Vanderbilt Journal of Entertainment & Technology Law

First Page



With the implementation of new geolocation technologies, the boundaries between private versus commercial and secret versus easily ascertainable have vanished. Consumer information that was once very difficult and prohibitively expensive to ascertain, catalogue, and recall is available to companies at the click of a button. Not only that, but the collecting company can share consumer information with other companies even more easily than it can initially collect the information. Today, with the widespread use of smartphone and location-enabled tablet devices, it is possible for location services to determine and plot the location and travel of the device and thereby the travel and habits of the owner. Companies can use the collected customer information to sell products, and they can sell the information to third parties for a variety of both benign and malicious purposes. Meanwhile, skilled hackers can steal consumer information.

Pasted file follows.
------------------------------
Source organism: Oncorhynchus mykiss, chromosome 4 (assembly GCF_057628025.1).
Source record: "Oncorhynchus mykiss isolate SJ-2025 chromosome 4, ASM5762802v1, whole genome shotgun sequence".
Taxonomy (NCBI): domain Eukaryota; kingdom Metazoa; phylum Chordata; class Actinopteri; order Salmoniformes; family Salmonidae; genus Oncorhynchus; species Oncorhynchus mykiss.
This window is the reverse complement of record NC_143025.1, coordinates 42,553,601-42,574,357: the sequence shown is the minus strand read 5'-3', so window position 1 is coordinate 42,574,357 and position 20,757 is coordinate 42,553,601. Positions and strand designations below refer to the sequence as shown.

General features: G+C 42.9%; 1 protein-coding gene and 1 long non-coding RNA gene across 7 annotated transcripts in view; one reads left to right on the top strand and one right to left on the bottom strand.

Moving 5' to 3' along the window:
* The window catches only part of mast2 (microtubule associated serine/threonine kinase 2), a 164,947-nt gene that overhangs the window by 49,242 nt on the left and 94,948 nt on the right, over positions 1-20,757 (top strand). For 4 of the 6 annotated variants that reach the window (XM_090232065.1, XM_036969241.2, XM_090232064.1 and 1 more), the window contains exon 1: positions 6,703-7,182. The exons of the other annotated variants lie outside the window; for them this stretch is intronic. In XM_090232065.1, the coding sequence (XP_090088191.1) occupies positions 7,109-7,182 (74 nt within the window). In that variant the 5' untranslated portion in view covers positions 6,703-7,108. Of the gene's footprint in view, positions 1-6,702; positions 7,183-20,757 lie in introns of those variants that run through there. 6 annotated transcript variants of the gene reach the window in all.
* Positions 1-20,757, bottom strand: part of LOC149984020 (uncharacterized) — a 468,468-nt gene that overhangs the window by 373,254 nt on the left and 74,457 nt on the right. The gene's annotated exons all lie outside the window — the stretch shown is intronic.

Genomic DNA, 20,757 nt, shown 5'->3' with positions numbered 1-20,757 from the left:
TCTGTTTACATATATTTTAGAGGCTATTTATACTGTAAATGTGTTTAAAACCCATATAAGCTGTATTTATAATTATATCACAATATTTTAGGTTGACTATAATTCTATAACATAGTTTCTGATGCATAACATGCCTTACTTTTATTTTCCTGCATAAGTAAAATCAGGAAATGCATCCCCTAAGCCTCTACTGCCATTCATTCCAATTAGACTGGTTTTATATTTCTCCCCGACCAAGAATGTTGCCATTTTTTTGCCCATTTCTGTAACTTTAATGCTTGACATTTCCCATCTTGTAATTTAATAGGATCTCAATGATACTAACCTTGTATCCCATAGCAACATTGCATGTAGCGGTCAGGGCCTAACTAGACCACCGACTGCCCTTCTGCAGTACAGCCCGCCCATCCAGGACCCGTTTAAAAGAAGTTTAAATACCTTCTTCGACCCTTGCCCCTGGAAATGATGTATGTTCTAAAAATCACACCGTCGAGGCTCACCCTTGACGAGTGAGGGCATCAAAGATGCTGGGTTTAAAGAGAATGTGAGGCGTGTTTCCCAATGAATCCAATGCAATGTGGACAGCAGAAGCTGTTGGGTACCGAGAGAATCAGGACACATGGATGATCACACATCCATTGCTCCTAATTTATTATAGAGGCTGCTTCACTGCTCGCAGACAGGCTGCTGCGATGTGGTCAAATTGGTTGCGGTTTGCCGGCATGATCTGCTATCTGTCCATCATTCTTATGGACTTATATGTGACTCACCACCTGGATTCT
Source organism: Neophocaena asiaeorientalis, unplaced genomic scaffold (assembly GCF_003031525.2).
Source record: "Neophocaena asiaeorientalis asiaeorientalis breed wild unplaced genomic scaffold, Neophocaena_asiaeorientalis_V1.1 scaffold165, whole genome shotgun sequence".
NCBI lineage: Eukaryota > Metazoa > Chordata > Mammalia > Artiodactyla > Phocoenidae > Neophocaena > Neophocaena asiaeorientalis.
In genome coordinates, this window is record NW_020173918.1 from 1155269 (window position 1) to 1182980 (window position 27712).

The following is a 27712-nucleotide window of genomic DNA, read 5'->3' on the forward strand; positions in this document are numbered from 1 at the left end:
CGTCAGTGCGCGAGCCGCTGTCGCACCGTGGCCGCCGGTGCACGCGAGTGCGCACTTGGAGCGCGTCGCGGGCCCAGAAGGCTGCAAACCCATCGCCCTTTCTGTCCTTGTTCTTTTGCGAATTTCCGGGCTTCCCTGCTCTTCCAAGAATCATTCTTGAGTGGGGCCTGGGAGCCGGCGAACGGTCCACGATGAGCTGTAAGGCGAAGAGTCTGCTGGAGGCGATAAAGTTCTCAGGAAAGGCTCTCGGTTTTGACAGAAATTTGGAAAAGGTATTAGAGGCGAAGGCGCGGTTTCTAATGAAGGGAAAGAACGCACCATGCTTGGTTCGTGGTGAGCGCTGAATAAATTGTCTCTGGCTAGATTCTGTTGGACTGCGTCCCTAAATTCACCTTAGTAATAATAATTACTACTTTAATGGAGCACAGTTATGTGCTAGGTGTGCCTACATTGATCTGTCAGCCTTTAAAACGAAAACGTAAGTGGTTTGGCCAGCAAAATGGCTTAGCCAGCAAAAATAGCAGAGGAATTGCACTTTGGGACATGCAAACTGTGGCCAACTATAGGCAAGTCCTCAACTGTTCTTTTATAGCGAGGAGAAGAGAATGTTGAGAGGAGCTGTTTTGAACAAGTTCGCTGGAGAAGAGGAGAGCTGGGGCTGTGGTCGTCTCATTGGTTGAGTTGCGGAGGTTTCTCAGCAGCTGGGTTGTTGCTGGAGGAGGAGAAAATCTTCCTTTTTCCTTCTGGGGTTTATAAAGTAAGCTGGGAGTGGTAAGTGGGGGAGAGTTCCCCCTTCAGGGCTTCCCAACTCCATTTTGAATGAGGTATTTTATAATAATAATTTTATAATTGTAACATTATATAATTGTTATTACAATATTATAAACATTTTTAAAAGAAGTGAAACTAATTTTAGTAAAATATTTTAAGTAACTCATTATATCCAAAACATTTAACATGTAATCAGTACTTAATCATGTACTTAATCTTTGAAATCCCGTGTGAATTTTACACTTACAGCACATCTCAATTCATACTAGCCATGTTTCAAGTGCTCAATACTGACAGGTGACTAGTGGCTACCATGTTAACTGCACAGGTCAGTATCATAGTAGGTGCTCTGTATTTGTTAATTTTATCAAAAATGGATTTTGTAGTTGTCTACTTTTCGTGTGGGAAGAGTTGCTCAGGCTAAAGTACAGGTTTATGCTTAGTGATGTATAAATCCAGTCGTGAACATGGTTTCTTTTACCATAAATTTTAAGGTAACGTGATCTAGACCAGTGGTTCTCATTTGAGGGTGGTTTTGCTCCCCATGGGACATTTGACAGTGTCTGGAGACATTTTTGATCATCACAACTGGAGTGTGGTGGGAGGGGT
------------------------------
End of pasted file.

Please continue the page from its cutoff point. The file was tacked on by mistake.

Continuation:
After analyzing the current legal landscape of consumer privacy law as it relates to geolocation services, this Note argues that US and global consumers need the United States to act. In order to foster trust in corporations and the market, Congress should enact a framework that assures consumers of sufficient protection of those details that consumers hold intrinsically private, such as their personal locations. This Note concludes by examining the bills currently under consideration by Congress and their respective deficiencies.

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